Megan Lynch (@MLynchOnAir)

ST. LOUIS (KMOX) – This week, KMOX is taking you inside the growing farm-to-table movement. As you heard in Part 2 of the series, the hurdle for chefs is finding reliable sources.

In this report, you’ll learn some farmers face the challenge of controlling their good name.

Todd Geisert is the fifth generation to farm his land in Washington, Missouri.

“We supply 50 or 60 different restaurants and grocery stores on a weekly basis.”

It’s been a decade of hard work to grow his business and reputation: “Talking with the restaurants, their biggest concern … yes, you can bring that to me today or tomorrow or next week, you know, I need a year supply of stuff.”

He adapted his breeding cycles and his business model. Geisert has gone from just farrowing pigs, to opening his own market — called Farm to You — in an old factory just a half mile down the road from his hog fields.

He shows off fully stocked refrigerated cases — shelves full of local meat, bread, cheese, pickles, sauces and seasonal produce. And it sprouted from an increasing appetite for farm-fresh goods.

Restaurants wanted more than the sausage, ribs and bacon Geisert could provide — they wanted anything he and other family farms could offer. So Geisert’s market has become a food hub.

“As we’re dropping things off, we’re also picking things up and bringing them back to the store here and repackaging it, or distributing it out from there for people that don’t have a way of getting their products out,” he says.

That’s why Geisert says he has great relationships with many area chefs.

But he believes others are trying to bust his chops.

“It’s very frustrating on my side. Restaurants that, they have my name on the menu, but they don’t serve the pork,” he says.

Geisert doesn’t call anyone out specifically, but has used social media to urge customers to check his website for a current list of trusted restaurant partners, and avoid any other establishments using his name.

It didn’t take much digging for KMOX to find an example — a BBQ place in the St. Louis area that featured Geisert Farm on their website. When I contacted them, the owner admitted they’ve switched to a local meat processor with lower prices.

Geisert tells KMOX, his worry is that restaurants are using his name while serving cheaper, lower-quality pork from giant industrial farms.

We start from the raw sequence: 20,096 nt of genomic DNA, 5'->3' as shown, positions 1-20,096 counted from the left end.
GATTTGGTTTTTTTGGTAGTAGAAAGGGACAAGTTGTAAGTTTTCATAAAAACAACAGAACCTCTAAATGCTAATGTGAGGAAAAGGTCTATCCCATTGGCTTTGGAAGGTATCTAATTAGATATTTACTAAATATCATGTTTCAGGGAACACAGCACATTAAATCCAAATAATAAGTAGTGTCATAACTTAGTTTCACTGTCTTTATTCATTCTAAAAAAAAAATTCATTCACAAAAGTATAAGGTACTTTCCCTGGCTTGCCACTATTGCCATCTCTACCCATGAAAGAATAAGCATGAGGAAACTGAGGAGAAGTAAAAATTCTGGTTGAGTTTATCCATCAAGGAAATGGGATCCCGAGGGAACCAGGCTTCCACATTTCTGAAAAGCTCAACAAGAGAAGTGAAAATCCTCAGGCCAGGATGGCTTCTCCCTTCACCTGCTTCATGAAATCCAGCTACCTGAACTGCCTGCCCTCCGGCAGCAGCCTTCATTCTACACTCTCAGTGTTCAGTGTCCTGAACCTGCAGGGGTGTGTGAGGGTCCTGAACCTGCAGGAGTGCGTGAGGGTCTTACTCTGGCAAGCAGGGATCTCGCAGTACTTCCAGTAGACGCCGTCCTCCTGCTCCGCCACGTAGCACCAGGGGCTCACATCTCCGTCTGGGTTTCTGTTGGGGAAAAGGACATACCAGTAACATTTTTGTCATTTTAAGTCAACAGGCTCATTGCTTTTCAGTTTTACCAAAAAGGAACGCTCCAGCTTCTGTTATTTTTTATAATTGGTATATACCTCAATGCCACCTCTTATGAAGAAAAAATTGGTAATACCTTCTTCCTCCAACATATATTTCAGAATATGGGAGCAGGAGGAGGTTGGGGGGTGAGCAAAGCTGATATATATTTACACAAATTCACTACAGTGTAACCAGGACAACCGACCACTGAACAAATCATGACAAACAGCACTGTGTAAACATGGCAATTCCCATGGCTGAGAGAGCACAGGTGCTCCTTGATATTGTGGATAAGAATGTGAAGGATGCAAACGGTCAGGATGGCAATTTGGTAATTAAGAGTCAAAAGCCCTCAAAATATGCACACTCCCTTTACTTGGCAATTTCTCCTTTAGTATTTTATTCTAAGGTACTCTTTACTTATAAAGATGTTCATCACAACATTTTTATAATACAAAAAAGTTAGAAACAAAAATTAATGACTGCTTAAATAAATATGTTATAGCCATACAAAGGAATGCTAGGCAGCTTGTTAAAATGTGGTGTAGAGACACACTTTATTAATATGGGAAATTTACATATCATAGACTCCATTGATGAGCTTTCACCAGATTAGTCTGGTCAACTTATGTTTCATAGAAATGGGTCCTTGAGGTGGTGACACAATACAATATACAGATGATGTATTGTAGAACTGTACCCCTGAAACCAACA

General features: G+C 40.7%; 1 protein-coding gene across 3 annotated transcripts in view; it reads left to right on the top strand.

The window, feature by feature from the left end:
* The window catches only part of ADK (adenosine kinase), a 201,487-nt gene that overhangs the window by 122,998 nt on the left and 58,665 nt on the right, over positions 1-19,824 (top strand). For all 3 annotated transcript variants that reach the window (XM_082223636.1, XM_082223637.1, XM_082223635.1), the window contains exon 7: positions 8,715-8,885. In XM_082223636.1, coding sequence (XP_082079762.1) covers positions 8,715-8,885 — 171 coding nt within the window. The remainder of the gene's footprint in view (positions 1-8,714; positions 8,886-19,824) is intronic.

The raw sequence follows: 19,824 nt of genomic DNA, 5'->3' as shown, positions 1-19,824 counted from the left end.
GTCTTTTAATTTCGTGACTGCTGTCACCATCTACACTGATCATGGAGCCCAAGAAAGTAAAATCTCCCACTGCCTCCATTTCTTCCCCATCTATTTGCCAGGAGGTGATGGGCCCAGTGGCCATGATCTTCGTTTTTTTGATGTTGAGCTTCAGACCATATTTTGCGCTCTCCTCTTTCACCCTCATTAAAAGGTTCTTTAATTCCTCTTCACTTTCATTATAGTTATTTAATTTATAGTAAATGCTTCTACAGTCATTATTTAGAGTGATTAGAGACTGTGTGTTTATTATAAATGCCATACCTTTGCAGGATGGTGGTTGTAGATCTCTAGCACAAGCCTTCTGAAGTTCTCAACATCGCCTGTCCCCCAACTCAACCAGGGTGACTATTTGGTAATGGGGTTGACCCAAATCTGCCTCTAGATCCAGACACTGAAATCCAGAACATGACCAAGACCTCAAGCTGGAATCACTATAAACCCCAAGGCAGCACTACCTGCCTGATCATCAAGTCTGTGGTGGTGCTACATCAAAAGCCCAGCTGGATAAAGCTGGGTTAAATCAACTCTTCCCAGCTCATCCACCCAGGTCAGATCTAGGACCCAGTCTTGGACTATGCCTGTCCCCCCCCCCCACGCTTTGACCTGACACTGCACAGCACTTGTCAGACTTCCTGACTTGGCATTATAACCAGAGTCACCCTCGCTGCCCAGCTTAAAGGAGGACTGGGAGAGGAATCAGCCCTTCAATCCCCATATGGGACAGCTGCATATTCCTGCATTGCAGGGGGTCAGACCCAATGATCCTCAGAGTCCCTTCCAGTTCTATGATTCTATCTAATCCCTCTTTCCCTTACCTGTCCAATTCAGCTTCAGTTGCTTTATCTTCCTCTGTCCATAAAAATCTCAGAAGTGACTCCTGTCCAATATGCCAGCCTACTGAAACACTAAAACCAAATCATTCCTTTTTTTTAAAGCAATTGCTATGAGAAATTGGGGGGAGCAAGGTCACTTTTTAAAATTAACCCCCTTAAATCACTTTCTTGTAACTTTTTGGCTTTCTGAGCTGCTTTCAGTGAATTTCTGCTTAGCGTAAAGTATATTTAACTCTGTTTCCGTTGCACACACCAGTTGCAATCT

“It’s frustrating that the customer’s getting blind-sided on some of that; that restaurants are taking the farm-to-table movement and trying to get a premium for it,” he says.

KMOX contacted several farms, and all have had similar experiences.

“Should we be flattered that people are using our name to increase their bottom line and sell their product?”

With Veronica Baetje, the topic truly struck a nerve. Veronica and her husband make award-winning artisan goat cheese on their farm in St. Genevieve County, Missouri.

There’s the time she was with a group at a St. Louis restaurant: “‘Look, my name’s here!’ and they said, ‘Wow that’s great!’ and I said, ‘It is? It really isn’t because they’ve never bought our cheese!'”

In another case, her sales rep’s husband saw the Baetje name on a menu.

“He called his wife and said, ‘Wow honey, you did a great job, I didn’t know you sold cheese to this pizza restaurant.’ She said, ‘What?'”

The owner claimed they’d purchased Baetje cheese at a farmer’s market. But when the sales rep offered them a significant discount compared to those retail prices, they took the Baetje name off the menu.

It’s a small world in restaurant circles. Chefs move and management changes, so producers are sensitive that they don’t burn bridges and shut themselves out of future opportunities.

But Baetje is frustrated with what she calls “token” orders.

“They might buy like four times a year, but boy they sure sell that dish every day in their restaurant,” she says. “They can skip having to pay the price for that product, substitute it with something off the food truck they can get for cheaper, and yet they can charge more for their plate because they’re using our name, and putting that in their pocket.”

How do you know what you’re really being served in a restaurant that bills itself as farm-to-table? It takes some common sense and some digging.

Some tips when we conclude Farm to Table: Good or Gimmick? in our next report.

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